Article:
The article goes on to explain that her abilities result from a constant obsession with and rehearsal of her past. She is always taking notes. Still amazing, but she doesn’t have major brain differences.
… The difference is that she scans her past relentlessly. Every time we think about something, and especially how it connects to something else, we get better at remembering it—a phenomenon that psychologists call elaborative encoding. Price has spent her whole life ruminating on the past, constructing timelines and lists, and contemplating the connections between one February 19 and the next. Dates and memories are her constant companions, and as a result she’s really good at remembering her past. End of story.
Here is another person with an unusual memory:
Clive Wearing (born 1938) is a British musicologist, conductor, and keyboardist suffering from an acute and long lasting case of anterograde amnesia. Specifically, this means he lacks the ability to form new memories, dubbed the “memento” syndrome by laypeople and the media, after a film of the same name based on the subject. … On March 29, 1985, Wearing, then an acknowledged expert in early music at the height of his career with BBC Radio 3, contracted a virus which normally causes only cold sores, but in Wearing’s case attacked the brain (Herpes simplex encephalitis). Since this point, he has been unable to process new memories. He has also been unable to control emotions and associated memories well.
Despite having retrograde as well as anterograde amnesia, and thus only a moment-to-moment consciousness, Wearing still recalls how to play the piano and conduct a choir–all this despite having no recollection of having received a musical education. This is because his cerebellum, responsible for the maintenance of procedural memory, was not damaged by the virus. As soon as the music stops, however, Wearing forgets that he has just played and starts shaking spasmodically. These jerkings are physical signs of an inability to control his emotions, stemming from the damage to his inferior frontal lobe. His brain is still trying to fire information in the form of action potentials to neurostructures that no longer exist. The resulting encephalic electrical disturbance leads to fits.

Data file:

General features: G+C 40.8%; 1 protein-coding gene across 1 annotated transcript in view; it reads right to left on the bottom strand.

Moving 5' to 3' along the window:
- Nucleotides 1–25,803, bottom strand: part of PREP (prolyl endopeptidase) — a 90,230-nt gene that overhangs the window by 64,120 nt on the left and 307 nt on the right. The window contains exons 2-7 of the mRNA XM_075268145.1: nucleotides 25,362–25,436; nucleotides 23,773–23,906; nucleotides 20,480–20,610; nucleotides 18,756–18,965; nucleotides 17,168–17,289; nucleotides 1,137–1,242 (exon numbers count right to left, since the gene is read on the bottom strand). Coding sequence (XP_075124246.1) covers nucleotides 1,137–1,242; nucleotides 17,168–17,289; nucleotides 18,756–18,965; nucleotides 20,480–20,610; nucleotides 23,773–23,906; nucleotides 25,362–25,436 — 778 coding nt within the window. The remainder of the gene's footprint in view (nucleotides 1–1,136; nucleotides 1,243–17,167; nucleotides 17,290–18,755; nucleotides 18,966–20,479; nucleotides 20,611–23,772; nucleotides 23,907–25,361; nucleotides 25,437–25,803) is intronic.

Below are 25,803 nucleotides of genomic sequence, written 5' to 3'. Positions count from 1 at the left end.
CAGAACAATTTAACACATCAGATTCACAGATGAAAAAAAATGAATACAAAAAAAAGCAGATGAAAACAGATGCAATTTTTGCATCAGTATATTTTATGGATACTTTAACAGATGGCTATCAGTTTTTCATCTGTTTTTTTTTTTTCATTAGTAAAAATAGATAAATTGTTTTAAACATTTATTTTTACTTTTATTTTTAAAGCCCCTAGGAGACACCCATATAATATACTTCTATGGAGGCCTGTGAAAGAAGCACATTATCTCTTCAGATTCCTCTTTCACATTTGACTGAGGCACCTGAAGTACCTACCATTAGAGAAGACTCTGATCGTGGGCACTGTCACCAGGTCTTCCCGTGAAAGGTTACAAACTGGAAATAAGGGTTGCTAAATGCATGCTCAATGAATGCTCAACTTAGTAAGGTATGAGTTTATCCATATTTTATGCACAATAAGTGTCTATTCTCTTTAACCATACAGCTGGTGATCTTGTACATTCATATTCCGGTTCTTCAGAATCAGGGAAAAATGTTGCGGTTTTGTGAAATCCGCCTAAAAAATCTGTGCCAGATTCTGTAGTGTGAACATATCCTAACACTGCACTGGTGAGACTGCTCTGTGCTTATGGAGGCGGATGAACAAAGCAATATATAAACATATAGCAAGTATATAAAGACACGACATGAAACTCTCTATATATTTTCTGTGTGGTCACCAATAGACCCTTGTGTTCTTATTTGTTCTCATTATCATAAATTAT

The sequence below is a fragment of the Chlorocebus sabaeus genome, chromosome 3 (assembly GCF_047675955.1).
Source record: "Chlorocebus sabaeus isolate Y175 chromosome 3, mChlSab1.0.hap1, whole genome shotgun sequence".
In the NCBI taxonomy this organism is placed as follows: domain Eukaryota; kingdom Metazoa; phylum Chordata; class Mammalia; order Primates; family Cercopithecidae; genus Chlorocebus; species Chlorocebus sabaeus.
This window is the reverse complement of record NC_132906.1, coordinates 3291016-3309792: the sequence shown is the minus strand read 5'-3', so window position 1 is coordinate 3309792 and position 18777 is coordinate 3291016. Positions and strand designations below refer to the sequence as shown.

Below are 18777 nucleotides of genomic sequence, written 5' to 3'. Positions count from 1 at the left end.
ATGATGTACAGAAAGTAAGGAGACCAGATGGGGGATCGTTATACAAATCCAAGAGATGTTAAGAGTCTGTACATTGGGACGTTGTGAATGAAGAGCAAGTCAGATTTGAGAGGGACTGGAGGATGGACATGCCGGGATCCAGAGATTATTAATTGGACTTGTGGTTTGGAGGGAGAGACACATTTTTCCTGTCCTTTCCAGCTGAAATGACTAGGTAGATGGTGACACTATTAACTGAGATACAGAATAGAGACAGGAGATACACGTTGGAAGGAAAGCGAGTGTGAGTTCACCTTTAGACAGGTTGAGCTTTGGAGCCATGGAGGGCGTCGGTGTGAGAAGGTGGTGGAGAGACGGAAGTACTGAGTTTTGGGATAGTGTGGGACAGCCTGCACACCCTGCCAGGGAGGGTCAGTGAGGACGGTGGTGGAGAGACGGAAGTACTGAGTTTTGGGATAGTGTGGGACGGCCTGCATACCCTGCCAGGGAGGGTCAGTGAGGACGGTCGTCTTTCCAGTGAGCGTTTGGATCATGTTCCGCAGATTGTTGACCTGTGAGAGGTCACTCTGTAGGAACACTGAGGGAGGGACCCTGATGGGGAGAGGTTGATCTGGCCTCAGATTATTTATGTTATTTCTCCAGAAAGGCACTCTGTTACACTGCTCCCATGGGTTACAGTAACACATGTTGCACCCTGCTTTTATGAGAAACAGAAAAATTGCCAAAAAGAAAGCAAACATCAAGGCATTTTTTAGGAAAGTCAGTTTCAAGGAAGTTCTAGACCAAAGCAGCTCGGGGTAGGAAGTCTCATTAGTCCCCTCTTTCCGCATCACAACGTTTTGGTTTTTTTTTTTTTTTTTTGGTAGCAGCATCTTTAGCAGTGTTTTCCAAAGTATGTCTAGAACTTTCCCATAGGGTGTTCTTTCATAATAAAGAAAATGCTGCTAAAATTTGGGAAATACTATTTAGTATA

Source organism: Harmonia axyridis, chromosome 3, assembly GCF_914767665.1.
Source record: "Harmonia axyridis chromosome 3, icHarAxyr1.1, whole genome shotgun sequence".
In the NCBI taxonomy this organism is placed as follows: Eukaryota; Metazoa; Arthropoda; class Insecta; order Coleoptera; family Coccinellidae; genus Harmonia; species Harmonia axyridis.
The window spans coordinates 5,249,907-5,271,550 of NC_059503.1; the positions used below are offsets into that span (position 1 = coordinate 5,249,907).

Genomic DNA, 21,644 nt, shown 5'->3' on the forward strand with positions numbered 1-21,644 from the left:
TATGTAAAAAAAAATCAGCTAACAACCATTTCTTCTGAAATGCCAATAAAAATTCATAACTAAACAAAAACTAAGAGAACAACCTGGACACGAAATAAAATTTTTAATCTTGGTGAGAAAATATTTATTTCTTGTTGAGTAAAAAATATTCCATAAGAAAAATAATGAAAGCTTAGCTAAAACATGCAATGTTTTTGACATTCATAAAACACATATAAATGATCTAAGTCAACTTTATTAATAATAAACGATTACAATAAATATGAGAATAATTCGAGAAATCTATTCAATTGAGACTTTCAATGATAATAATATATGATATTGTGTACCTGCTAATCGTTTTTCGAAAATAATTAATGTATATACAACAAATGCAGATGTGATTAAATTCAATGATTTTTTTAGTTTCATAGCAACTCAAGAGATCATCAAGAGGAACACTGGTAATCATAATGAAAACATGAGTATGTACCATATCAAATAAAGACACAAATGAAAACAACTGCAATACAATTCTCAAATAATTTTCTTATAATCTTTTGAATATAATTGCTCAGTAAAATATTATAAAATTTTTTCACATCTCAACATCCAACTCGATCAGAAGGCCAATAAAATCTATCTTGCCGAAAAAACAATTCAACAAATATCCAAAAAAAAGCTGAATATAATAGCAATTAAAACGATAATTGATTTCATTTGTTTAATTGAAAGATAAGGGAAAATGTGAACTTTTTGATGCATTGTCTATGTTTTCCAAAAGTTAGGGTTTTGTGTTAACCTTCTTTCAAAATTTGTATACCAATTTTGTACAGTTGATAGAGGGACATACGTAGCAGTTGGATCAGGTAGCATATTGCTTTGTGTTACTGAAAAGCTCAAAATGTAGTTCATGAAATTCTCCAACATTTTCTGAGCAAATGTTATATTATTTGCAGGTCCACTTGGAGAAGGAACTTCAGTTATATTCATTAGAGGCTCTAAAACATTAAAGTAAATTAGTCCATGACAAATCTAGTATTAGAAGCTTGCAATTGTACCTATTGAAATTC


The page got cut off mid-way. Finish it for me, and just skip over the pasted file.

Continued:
In a diary provided by his caretakers, Clive was encouraged to record his thoughts. Page after page is filled with entries similar to the following:
8:31 AM: Now I am really, completely awake.
9:06 AM: Now I am perfectly, overwhelmingly awake.
9:34 AM: Now I am superlatively, actually awake.
Earlier entries are usually crossed out, since he forgets having made an entry within minutes and dismisses the writings–he doesn’t know how the entries were made or by whom, although he does recognize his own writing. Wishing to record the important life event of “waking up for the first time”, he still writes diary entries as of 2007, more than two decades after he started them.
Wearing can learn new practices and even a very few facts–not from episodic memory or encoding, but by acquiring new procedural memories through repetition. For example, having watched a certain video recording multiple times on successive days, he never had any memory of ever seeing the video or knowing the contents, but he was able to anticipate certain parts of the content without remembering how he learned them.